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Election Too Close to Call? Raffle Is Betting On It

Times Staff Writer

In a tiny village in central Vermont, Gwendolyn Hallsmith found herself thinking: In less than a week, the country would know who the next president was. Then, just as quickly, Hallsmith had a second thought:

Maybe not.

So she decided to capitalize on the possibility that Tuesday’s presidential election would be too close to call, or that some irregularity would preclude a clear victory. The 45-year-old executive director of a small nonprofit agency launched a fundraising raffle -- called “Who’s Out?” -- that would reward the person who predicted the date, hour and minute that the world knew the end result of the presidential election.

“I think people are really anxious,” Hallsmith said. “After what happened in the last presidential election, we really can’t be certain when we will find out.”

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She noted that lawsuits already had been filed in some parts of the country to challenge election practices. Legions of lawyers have lined up on both sides of the political fence to contest whatever happens.

And recent polls have found that most Americans are concerned about the possibility of a repeat of the Florida voting debacle in 2000.

“I thought we could use a little fun right now, something to take some of the anxiety out of the process,” Hallsmith said.

She modeled her raffle to benefit Global Community Initiatives after the annual “Ice Out” competition in Danville, Vt., not far from her agency’s headquarters in Marshfield.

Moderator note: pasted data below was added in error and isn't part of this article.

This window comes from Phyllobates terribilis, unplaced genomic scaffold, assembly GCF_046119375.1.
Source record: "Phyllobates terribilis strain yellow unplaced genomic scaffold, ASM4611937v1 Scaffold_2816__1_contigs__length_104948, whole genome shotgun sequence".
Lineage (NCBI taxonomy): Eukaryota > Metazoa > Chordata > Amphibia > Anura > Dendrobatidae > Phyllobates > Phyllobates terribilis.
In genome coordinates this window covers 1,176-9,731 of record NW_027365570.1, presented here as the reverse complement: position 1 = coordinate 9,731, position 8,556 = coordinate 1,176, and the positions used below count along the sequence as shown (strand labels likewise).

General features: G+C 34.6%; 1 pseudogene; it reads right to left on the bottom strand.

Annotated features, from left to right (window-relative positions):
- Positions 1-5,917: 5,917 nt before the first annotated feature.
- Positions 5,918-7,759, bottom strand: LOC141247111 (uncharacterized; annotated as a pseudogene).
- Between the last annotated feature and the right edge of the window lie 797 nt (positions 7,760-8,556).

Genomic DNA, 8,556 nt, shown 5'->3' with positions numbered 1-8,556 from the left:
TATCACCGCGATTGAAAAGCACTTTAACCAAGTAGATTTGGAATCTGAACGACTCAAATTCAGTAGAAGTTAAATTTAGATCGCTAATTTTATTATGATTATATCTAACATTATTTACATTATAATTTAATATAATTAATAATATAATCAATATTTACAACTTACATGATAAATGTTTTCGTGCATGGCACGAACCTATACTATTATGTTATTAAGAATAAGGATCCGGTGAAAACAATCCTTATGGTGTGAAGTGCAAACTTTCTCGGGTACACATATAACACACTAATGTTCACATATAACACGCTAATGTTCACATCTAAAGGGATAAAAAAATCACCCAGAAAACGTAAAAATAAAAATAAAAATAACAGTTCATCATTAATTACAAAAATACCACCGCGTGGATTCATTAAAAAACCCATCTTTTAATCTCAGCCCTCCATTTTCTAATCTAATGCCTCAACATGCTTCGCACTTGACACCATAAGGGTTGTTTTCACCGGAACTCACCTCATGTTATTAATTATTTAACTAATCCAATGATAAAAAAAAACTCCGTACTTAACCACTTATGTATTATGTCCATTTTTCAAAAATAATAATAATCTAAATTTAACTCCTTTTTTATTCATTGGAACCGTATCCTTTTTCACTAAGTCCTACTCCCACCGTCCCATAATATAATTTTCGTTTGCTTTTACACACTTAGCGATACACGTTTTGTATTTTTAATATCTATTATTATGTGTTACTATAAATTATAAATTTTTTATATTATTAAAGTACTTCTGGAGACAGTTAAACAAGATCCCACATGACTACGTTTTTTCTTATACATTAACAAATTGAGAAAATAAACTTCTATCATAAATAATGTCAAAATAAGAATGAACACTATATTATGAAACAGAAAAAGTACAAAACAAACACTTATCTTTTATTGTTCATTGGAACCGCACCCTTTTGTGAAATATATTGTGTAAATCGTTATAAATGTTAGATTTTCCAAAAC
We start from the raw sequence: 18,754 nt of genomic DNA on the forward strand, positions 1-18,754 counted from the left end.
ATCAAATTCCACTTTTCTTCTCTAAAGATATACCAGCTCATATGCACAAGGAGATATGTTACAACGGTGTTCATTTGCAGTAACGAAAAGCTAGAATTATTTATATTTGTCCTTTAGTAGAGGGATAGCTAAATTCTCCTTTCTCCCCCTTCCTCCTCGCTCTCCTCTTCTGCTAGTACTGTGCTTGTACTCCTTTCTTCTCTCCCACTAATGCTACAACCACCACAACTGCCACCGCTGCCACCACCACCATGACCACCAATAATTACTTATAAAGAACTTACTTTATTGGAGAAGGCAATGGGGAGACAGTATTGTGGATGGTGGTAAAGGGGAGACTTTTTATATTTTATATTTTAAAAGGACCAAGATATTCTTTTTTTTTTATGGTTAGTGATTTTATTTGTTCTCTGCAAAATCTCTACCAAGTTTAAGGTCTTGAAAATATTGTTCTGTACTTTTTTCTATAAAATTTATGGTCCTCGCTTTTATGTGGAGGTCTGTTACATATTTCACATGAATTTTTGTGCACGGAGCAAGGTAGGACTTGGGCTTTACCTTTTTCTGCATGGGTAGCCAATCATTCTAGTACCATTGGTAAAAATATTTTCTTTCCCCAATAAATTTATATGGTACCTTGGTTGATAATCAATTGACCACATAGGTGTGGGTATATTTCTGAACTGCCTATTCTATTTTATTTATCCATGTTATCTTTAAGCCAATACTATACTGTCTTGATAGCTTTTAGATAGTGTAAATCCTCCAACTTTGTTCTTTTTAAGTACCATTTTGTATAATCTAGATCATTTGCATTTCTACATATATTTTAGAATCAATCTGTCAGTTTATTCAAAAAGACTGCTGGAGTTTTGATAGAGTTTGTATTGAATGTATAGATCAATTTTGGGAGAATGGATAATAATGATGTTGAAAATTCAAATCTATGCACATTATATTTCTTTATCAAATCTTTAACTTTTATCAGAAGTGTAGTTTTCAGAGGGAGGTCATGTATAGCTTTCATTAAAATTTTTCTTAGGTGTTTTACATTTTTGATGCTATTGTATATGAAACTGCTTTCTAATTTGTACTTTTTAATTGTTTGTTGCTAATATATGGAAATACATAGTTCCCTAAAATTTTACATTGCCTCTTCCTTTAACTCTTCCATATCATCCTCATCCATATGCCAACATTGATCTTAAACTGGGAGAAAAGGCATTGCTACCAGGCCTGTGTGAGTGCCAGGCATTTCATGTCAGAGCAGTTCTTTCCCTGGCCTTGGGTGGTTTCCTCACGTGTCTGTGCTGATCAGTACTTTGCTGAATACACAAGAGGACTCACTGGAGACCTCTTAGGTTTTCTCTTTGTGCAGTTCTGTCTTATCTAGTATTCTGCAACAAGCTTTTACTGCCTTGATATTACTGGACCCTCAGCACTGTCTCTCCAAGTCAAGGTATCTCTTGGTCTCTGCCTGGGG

For 37 winters, the country store in Danville has sold $1 raffle tickets to customers to predict the exact moment that a strategically placed weight in the middle of nearby Joe’s Pond will sink -- signifying that the ice has melted at last.

Half of the proceeds benefit the activities fund at Joe’s Pond, named for an 18th century Indian guide known as Old Joe. The other half goes to the winner, who in the 2004 raffle accurately predicted that the pond would thaw at 3:25 p.m. on April 21.

“I can’t imagine that it is known outside Vermont,” Hallsmith said. “But that is what makes it charming -- this quaint little Vermont village custom that we are trying to apply to a broader field. I thought people might get a laugh out of it. And besides, we could use the money for our work.”

Tickets for the presidential election raffle are $5 each and can be purchased at global-community.org.

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Hallsmith said Global Community Initiatives was founded two years ago to help communities around the world and in the U.S. attain ecological and technological self-reliance, known as sustainability. The organization also promotes technical training in low-income areas.

By state law, she said, the raffle could not exceed $20,000 in award money.

She said the most optimistic entry she had received called for the election to be determined at 1:13 a.m. on Nov. 3.

The bleakest submission predicted a decision on Feb. 2, 2005.

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Hallsmith said her own bet was that the winner would be known within three weeks of the election.

“But it’s hard to know,” she said. “And that’s why I thought this would be interesting.”


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